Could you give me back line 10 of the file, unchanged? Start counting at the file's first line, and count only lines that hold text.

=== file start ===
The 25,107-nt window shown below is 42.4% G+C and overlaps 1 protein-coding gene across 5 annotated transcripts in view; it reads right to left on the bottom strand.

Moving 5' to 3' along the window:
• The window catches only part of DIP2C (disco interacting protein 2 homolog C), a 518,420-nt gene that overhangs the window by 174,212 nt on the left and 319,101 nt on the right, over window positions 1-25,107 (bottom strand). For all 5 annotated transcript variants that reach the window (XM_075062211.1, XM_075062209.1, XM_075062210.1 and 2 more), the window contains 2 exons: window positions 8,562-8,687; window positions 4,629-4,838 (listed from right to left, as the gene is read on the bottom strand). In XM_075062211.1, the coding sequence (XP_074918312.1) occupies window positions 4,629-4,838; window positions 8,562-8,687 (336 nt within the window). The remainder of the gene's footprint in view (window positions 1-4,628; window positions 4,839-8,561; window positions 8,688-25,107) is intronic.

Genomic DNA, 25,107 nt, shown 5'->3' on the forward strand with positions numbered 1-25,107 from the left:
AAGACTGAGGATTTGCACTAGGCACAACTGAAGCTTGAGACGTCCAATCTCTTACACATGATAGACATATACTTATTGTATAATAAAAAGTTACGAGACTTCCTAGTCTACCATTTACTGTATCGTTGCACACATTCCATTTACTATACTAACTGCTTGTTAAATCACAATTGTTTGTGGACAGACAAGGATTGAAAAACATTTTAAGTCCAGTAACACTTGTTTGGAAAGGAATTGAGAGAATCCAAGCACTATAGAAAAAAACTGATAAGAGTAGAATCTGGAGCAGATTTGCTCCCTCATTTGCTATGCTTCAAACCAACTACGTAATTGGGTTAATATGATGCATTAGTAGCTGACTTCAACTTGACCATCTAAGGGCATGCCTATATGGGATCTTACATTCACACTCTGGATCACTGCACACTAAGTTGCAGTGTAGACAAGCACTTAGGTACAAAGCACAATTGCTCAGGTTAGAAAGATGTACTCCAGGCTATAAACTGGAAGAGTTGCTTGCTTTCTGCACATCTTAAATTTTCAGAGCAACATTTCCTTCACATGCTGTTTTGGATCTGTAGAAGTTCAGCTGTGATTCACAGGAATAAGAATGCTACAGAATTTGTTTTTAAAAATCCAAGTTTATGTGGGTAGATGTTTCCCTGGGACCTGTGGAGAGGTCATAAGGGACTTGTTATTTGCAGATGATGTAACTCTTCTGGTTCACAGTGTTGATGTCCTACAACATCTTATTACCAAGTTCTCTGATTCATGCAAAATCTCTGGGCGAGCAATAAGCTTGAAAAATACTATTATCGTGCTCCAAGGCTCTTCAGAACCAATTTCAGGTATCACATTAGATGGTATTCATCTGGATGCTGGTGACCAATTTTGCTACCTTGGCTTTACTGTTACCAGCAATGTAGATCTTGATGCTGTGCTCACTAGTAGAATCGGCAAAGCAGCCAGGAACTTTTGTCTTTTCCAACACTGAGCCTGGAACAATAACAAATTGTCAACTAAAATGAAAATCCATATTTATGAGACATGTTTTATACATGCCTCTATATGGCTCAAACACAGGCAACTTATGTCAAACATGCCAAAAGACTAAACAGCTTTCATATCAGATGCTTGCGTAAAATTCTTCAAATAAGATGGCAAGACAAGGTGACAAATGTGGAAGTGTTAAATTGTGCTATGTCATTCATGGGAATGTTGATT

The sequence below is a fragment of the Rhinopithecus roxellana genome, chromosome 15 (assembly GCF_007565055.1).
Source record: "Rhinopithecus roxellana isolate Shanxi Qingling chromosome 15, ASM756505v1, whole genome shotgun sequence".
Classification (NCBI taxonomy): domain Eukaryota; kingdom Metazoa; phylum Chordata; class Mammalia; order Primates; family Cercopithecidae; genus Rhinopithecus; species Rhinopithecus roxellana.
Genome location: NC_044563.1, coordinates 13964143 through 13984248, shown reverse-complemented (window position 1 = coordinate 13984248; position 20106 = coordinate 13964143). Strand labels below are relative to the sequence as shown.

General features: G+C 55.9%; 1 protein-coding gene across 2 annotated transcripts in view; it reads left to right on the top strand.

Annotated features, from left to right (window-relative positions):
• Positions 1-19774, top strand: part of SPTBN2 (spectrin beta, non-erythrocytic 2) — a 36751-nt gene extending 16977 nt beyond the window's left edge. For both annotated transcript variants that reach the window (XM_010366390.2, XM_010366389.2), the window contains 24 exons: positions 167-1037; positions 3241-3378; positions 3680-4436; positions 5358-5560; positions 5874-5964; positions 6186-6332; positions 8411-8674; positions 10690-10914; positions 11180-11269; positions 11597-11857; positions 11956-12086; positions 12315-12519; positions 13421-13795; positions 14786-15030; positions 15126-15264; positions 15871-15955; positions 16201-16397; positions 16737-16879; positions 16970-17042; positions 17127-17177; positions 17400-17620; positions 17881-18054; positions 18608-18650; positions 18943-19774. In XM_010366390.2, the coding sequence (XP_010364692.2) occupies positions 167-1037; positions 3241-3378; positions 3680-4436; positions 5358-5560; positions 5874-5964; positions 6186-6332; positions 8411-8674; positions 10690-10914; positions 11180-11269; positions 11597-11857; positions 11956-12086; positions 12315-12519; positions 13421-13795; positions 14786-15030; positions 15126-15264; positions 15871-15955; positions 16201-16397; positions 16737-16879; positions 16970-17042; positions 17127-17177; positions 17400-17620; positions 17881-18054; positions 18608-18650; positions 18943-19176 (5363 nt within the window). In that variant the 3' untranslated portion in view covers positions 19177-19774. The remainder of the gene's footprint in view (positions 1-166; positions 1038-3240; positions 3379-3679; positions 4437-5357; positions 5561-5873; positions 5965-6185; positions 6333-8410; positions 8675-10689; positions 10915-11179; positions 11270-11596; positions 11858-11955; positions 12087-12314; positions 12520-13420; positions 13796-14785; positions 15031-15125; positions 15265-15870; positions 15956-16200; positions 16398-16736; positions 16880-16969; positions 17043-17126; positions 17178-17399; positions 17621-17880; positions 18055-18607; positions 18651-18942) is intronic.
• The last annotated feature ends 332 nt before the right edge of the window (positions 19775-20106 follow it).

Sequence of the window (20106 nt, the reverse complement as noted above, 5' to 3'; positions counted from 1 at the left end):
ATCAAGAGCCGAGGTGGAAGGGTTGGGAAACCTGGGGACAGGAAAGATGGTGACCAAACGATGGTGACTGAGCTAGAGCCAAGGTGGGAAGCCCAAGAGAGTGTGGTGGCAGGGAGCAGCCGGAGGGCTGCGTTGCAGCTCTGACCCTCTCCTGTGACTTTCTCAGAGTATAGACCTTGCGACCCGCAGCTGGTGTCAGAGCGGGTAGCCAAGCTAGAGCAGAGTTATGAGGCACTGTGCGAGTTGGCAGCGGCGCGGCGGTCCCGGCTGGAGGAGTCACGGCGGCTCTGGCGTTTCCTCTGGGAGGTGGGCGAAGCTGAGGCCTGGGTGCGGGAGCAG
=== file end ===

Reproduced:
General features: G+C 55.9%; 1 protein-coding gene across 2 annotated transcripts in view; it reads left to right on the top strand.